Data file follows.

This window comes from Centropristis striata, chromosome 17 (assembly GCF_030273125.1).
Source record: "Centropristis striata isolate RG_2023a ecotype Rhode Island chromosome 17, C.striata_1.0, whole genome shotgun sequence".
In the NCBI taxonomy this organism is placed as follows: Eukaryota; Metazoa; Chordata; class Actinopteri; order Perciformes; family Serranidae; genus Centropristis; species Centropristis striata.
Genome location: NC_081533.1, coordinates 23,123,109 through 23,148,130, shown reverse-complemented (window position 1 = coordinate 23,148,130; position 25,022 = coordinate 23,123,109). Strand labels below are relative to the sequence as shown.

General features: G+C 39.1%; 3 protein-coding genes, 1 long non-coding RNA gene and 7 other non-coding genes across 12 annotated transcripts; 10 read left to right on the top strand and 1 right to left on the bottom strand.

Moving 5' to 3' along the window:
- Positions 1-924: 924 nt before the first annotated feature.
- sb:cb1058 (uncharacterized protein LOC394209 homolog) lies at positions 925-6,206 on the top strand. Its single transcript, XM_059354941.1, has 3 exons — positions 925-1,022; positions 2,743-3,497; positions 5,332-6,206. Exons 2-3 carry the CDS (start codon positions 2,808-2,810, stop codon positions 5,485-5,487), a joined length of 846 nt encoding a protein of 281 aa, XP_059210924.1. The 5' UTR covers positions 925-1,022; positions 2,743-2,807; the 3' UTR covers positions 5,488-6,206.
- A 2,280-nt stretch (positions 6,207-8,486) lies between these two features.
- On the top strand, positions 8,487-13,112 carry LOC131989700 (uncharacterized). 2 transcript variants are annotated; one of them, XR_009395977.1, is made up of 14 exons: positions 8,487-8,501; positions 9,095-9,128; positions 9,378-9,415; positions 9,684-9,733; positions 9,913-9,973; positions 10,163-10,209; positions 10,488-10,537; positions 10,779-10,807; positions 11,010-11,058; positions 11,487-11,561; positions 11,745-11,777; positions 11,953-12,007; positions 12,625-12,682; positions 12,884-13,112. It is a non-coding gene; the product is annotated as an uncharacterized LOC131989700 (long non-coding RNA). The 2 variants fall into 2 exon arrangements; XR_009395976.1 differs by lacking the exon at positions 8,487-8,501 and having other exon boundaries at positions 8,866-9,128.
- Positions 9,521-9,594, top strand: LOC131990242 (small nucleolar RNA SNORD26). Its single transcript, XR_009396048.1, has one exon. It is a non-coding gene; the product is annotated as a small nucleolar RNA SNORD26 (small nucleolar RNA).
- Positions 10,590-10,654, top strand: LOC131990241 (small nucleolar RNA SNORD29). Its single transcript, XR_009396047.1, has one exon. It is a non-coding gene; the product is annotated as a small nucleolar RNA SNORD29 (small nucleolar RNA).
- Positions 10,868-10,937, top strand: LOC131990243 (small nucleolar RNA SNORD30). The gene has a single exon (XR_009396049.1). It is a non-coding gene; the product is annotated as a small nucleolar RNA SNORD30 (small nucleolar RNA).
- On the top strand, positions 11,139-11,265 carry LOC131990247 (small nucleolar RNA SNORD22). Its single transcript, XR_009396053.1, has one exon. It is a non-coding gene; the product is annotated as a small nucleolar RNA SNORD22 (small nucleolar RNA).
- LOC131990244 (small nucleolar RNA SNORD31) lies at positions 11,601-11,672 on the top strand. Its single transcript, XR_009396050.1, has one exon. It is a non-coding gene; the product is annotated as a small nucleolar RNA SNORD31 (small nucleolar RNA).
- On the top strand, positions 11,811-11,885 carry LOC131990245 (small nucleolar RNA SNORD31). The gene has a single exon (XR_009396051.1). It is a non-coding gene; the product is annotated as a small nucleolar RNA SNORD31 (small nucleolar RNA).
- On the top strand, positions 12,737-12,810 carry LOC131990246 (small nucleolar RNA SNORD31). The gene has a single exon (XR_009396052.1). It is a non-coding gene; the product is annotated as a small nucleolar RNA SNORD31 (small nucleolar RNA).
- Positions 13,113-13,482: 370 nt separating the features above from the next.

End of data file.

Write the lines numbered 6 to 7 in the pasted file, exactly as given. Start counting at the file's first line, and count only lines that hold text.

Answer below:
Moving 5' to 3' along the window:
- Positions 1-924: 924 nt before the first annotated feature.